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What Your Child Should Learn in 8th Grade

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What Your Child Should Learn in 8th Grade

What Your Child Should Learn in 8th Grade

As middle school comes to a close, do you know what looms on the horizon for your child? Many parents are concerned about whether or not their child is academically ready for their first year of high school. Eighth grade is an essential time in your childs academic life, and it helps to ready them for more intense studies ahead. Parents should do what they can to support their children in their studies during this time.

Before you can offer any tangible support, it helps to have a brief understanding of what your child should be learning in the eighth grade. From language arts to social studies, you can use these general guidelines to ensure your child is meeting the usual academic standards.

This final middle school year can be used to help children really develop a thoroughlove of reading. While they may not learn many new concepts, their reading comprehension and ability to interpret texts continues to deepen. If your child reads regularly, youll notice that their vocabulary and overall reading comprehension quickly expand.

Writing continues to be emphasized in every language arts curriculum. Students will work on a variety of projects, including long-term research papers, narratives, and opinion pieces. They should be able to write and edit their own work. Essays evolve from more casual and slightly disorganized pieces into the more formal essays expected from high school students.

Math becomes increasingly difficult for students this year. Its no surprise that your child may start to struggle in math, even if they had no problems in earlier years. Here is alist of topicsthat many teachers will attempt to cover with their eighth-grade students:

Algebraic expressions and equations with two variables

Solving equations with positive and negative numbers

Comparing and solving equations with functions

Volume of various three-dimensional shapes

Algebra and geometry heavily influence the math curriculum during this final year in middle school.

The entire purpose of middle school science is to help your child develop a better understanding of the world around them. Parents should expect to see their child follow the scientific method more closely and pay greater attention to the details. What does that really mean when it comes to their schoolwork though?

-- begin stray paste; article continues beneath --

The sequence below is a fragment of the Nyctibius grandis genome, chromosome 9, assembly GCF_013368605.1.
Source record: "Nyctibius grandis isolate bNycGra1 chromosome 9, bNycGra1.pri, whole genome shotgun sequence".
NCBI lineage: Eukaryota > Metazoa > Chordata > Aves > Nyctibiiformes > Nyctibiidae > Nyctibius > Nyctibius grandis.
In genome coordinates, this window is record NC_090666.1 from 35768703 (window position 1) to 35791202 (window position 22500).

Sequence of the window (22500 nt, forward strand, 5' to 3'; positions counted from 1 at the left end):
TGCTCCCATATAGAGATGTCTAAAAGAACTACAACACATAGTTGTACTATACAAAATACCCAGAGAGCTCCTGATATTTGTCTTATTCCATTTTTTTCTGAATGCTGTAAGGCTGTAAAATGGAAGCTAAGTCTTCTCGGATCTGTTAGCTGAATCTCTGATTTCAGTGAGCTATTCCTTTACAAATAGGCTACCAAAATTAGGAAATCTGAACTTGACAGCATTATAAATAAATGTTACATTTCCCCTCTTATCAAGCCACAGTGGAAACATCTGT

Most children will be able to follow an entire science experiment from the hypothesis through the data collection and observation stage. At the end, they can analyze the data they gathered to form a conclusion about what they learned. Vocabulary will continue to grow and they will make good use of texts, graphs, and charts to further their understanding.

Your childs history class this year will often pick up where they left off the previous year. In many areas, American history continues to be the topic. Eighth-graders may study the time period fromthe colonies all the way to the civil war. Others may cover some basic tenets of the United States government and how the justice system works.

In general, all of these topics are selected to help children develop the ability to use critical thinking. Teachers should be assisting students in developing their thinking skills, reading comprehension, and applying all of these skills to their studies.

In your childs final year in middle school, they will do a lot of learning to prepare them for the years ahead. Teachers should be helping your child develop essential skills for their lifelong ability to learn and organize information in their minds. As a parent, you can help your child by encouraging them to explore areas of interest and complete the work they bring home. Being active in your childs studies now can help to promote a lifelong love of learning and studying.

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The Edvocate was created in 2014 to argue for shifts in education policy and organization in order to enhance the quality of education and the opportunities for learning afforded to P-20 students in America. What we envisage may not be the most straightforward or the most conventional ideas. We call for a relatively radical and certainly quite comprehensive reorganization of Americas P-20 system.

That reorganization, though, and the underlying effort, will have much to do with reviving the American education system, and reviving a national love of learning.  The Edvocate plans to be one of key architects of this revival, as it continues to advocate for education reform, equity, and innovation.

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